There is a tone of such complete arrogance – even in the proclaimed humbleness – that simply belies the statements of apology, the conciliatory phrasing. Charlatanry that will not admit when caught in the act, is simply foolishness. The ship sinking with the captain and officers clinging forlornly to the gold in the hold while ordering the crew to bail as fast as they can. Problem is the crew is not completely stupid and can recognize when a bad captain doesn’t know his sextant from his arse, drives the ship on the rocks and proclaims “landfall” on a mid-ocean reef. Any self-respecting sailor will openly question the wisdom of staying on a ship being battered to pieces by stupidity. At that point any passing vessel will do for rescue – and the crew will look closely the next he ships out to see if the captain is worthy of his trust.

  9. Larry Morse says:

    But this IS an issue of homosexuality. I cannot understand who maintain it is not. Name me one thing in the US that is more important than sex.
    But it is also true that, as I said earlier, the laity must be involved because this is where consensus comes from, as someone said above.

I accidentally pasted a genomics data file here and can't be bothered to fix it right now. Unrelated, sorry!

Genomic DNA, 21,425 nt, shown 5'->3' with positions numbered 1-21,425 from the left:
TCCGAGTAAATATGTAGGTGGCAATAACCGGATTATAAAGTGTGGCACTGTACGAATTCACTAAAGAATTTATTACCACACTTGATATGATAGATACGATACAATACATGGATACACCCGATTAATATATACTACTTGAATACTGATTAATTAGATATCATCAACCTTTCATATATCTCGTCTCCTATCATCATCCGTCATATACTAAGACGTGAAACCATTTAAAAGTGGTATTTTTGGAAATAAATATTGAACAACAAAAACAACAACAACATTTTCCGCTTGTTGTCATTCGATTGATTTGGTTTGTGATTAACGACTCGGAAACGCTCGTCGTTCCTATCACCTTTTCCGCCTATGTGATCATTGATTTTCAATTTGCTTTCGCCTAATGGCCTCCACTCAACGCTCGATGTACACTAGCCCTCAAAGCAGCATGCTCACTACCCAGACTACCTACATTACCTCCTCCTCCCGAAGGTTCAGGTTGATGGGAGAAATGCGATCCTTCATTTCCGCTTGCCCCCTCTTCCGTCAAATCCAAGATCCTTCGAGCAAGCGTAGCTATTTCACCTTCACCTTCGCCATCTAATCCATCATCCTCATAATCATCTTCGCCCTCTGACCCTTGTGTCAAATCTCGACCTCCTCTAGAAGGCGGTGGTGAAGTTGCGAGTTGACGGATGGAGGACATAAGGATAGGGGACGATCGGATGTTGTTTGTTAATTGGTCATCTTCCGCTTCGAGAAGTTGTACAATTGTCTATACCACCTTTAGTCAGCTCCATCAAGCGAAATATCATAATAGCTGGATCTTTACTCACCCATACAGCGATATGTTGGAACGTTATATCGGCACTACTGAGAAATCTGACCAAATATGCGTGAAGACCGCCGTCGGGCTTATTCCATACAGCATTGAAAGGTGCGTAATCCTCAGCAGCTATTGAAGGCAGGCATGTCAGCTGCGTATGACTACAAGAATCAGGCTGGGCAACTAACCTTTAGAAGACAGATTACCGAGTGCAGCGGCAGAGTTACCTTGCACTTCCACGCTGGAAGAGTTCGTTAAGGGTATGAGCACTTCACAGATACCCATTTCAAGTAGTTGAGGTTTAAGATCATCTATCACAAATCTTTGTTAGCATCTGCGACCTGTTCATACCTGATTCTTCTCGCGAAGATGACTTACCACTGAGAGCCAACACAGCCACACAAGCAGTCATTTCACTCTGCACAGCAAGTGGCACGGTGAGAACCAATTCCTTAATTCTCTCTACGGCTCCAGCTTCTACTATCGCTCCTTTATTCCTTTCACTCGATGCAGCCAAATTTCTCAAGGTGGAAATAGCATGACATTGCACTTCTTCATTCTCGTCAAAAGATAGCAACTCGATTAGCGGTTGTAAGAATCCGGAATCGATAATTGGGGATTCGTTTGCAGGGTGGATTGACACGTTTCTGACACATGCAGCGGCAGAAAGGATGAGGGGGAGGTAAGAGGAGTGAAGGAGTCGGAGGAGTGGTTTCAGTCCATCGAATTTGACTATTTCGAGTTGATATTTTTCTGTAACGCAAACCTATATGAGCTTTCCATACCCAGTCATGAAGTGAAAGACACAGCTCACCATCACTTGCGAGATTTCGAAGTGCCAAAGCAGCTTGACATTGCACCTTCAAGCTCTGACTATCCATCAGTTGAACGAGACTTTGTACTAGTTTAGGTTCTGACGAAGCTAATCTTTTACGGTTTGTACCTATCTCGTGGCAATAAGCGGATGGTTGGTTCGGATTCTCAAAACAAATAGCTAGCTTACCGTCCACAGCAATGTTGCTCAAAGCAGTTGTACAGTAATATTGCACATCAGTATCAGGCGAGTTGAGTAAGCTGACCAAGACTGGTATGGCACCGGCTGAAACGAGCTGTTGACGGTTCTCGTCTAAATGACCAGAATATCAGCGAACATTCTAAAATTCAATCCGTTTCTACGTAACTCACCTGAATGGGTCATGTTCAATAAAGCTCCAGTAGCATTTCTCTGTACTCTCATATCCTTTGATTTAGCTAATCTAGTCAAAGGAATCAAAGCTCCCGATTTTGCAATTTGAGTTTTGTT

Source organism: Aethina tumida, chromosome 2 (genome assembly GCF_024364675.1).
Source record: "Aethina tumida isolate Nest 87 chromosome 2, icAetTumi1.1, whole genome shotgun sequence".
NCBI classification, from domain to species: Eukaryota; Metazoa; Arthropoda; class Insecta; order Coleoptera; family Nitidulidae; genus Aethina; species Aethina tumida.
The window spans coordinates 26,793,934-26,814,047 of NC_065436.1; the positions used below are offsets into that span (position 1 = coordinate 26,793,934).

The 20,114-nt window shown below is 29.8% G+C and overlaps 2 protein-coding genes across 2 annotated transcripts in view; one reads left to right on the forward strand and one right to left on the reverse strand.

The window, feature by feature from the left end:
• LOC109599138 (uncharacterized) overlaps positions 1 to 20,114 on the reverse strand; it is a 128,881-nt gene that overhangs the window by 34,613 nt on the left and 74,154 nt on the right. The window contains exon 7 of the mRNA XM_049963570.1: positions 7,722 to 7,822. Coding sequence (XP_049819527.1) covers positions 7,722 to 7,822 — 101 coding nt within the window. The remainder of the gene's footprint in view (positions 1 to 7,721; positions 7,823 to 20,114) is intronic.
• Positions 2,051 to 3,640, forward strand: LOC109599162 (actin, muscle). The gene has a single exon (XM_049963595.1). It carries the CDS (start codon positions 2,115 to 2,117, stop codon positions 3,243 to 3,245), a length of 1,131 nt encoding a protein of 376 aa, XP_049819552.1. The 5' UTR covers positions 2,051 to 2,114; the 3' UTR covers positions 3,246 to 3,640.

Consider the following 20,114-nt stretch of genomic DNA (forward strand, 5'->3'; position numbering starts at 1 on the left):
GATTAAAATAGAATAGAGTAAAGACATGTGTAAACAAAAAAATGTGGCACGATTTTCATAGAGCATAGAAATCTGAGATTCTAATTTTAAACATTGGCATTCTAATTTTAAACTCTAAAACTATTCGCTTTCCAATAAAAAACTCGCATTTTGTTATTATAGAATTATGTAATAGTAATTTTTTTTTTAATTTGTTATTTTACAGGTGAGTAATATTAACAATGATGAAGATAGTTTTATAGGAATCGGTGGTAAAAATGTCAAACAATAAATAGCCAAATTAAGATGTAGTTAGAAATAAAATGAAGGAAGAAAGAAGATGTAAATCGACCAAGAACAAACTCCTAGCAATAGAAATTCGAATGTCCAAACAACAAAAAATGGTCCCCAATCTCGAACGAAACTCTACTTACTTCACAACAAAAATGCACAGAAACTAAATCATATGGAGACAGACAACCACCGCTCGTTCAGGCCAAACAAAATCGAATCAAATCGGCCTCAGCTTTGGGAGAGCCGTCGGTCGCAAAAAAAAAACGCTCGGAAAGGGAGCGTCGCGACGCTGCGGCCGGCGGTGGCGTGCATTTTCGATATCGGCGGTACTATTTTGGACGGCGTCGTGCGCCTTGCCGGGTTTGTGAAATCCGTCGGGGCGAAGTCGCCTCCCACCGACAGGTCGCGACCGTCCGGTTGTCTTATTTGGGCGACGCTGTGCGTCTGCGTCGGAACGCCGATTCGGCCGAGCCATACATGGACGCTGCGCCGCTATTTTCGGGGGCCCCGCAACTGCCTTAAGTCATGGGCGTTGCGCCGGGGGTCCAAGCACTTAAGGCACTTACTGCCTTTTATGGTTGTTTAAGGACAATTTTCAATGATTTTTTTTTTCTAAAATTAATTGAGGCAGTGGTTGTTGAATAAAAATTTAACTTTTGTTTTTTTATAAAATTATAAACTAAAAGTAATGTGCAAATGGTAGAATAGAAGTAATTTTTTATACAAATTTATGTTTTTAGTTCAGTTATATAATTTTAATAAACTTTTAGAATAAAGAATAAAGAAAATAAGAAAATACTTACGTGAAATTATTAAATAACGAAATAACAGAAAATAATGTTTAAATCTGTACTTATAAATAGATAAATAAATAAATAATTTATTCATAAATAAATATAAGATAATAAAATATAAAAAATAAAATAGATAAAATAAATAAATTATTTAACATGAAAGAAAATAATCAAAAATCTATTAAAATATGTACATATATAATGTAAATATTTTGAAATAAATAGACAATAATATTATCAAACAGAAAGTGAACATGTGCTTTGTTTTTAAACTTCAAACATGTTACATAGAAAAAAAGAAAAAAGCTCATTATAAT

KFRY said that we treat the people outside as an afterthought, and I was so pleased to hear someone else say it. Mercy, I have said it again and again, we are not paying attention to what the real world thinks.

    Look , people, at the most recent Newsweek. I just asked Kendall to post it. There is a sidebar on the New Orleans meeting and it is clear that we all look like precious fools to the ourside world, pettinesses at war, Big Endians and Little Endians, but Lilliputians all. Because there is no leadership – what could be more obvious now –
    we look demoralized and impotent, reduced to talking and talking and talking. Where can we find a leader, and I mean a leader inside the US, for this is where the leader must come from? Larry